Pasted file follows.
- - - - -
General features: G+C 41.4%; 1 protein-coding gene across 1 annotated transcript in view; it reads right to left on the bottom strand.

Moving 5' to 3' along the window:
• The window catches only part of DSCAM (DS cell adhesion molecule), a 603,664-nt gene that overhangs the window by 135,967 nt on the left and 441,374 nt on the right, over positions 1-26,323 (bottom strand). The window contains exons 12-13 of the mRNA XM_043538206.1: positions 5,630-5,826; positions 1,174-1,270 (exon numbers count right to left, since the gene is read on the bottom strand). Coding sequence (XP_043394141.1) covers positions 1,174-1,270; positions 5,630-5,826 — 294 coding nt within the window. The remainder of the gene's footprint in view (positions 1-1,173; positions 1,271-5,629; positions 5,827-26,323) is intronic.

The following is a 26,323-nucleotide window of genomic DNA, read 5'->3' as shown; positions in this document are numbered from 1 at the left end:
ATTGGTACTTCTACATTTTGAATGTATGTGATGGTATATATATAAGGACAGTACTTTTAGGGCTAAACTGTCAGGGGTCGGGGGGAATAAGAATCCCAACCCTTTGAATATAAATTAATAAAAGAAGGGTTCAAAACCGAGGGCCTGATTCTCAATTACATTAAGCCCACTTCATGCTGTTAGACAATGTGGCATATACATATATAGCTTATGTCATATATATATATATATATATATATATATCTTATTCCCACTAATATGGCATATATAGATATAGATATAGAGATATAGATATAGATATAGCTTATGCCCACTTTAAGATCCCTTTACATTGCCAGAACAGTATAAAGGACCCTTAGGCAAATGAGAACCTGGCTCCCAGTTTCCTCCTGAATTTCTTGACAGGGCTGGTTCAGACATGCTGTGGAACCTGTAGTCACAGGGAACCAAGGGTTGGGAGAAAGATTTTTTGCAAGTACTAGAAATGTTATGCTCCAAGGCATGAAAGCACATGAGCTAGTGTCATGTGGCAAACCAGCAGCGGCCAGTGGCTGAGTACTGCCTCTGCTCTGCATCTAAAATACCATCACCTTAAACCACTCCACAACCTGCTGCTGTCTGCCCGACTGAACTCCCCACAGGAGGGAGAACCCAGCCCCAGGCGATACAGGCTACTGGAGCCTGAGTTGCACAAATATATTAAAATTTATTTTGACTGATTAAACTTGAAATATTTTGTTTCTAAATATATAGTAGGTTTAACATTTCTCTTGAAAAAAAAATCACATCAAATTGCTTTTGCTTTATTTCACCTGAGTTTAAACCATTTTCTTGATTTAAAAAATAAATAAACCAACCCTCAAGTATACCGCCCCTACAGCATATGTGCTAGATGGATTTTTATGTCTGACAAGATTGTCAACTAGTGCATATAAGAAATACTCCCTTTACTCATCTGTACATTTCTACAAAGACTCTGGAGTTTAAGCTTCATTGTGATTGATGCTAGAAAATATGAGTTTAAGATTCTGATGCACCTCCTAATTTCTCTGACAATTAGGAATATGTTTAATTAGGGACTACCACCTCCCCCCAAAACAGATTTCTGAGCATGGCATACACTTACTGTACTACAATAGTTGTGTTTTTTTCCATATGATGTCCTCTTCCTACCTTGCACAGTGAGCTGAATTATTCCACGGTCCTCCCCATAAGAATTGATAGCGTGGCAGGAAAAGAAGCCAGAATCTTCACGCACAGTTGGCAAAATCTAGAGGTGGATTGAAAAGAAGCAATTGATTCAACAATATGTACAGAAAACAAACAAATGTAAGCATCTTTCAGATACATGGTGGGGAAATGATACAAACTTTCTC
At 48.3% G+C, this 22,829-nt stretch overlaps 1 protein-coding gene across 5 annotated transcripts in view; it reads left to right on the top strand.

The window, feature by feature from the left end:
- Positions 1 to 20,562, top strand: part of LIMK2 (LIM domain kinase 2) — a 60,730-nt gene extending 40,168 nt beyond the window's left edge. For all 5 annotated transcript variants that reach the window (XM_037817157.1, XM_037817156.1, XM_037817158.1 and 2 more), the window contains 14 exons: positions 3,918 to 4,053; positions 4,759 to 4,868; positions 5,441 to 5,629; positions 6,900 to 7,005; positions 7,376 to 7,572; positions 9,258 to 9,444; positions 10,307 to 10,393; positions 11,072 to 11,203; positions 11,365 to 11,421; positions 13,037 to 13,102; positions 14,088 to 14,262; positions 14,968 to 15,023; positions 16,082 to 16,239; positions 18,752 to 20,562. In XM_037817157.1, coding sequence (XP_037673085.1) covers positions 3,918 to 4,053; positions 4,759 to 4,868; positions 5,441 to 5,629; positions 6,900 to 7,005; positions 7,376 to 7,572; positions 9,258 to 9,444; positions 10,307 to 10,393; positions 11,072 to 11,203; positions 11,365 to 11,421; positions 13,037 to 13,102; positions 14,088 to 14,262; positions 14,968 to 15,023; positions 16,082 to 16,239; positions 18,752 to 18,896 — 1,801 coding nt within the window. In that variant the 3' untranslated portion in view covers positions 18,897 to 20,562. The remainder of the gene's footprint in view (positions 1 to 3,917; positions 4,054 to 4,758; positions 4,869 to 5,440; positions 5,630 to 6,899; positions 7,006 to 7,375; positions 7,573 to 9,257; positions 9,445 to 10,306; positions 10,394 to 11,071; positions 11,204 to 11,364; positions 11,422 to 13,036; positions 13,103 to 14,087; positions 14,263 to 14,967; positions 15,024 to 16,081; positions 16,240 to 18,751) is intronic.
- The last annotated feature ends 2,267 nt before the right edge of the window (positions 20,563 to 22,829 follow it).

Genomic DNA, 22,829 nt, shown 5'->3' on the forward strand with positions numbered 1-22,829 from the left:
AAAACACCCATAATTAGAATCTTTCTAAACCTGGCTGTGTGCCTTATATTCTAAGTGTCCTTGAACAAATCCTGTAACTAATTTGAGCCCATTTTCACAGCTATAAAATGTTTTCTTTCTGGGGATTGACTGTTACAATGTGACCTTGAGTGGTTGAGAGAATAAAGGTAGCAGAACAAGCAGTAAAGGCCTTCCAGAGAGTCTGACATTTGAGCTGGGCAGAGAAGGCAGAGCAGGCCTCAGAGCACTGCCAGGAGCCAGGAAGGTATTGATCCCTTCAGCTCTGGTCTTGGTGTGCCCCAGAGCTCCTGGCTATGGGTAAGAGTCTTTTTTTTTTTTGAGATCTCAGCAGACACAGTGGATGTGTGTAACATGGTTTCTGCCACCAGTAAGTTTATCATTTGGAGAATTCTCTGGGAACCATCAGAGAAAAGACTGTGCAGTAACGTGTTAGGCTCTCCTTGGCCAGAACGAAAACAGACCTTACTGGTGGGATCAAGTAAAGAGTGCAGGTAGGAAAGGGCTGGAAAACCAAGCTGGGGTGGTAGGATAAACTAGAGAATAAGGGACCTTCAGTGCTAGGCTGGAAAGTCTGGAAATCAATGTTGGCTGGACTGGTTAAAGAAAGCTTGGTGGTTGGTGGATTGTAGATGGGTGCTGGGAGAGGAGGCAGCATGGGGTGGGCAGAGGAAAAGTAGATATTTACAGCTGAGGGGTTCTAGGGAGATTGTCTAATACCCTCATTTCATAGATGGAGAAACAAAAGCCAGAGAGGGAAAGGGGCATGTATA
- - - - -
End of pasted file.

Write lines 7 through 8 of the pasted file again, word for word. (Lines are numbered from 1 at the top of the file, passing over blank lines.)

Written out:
The window, feature by feature from the left end:
- Positions 1 to 20,562, top strand: part of LIMK2 (LIM domain kinase 2) — a 60,730-nt gene extending 40,168 nt beyond the window's left edge. For all 5 annotated transcript variants that reach the window (XM_037817157.1, XM_037817156.1, XM_037817158.1 and 2 more), the window contains 14 exons: positions 3,918 to 4,053; positions 4,759 to 4,868; positions 5,441 to 5,629; positions 6,900 to 7,005; positions 7,376 to 7,572; positions 9,258 to 9,444; positions 10,307 to 10,393; positions 11,072 to 11,203; positions 11,365 to 11,421; positions 13,037 to 13,102; positions 14,088 to 14,262; positions 14,968 to 15,023; positions 16,082 to 16,239; positions 18,752 to 20,562. In XM_037817157.1, coding sequence (XP_037673085.1) covers positions 3,918 to 4,053; positions 4,759 to 4,868; positions 5,441 to 5,629; positions 6,900 to 7,005; positions 7,376 to 7,572; positions 9,258 to 9,444; positions 10,307 to 10,393; positions 11,072 to 11,203; positions 11,365 to 11,421; positions 13,037 to 13,102; positions 14,088 to 14,262; positions 14,968 to 15,023; positions 16,082 to 16,239; positions 18,752 to 18,896 — 1,801 coding nt within the window. In that variant the 3' untranslated portion in view covers positions 18,897 to 20,562. The remainder of the gene's footprint in view (positions 1 to 3,917; positions 4,054 to 4,758; positions 4,869 to 5,440; positions 5,630 to 6,899; positions 7,006 to 7,375; positions 7,573 to 9,257; positions 9,445 to 10,306; positions 10,394 to 11,071; positions 11,204 to 11,364; positions 11,422 to 13,036; positions 13,103 to 14,087; positions 14,263 to 14,967; positions 15,024 to 16,081; positions 16,240 to 18,751) is intronic.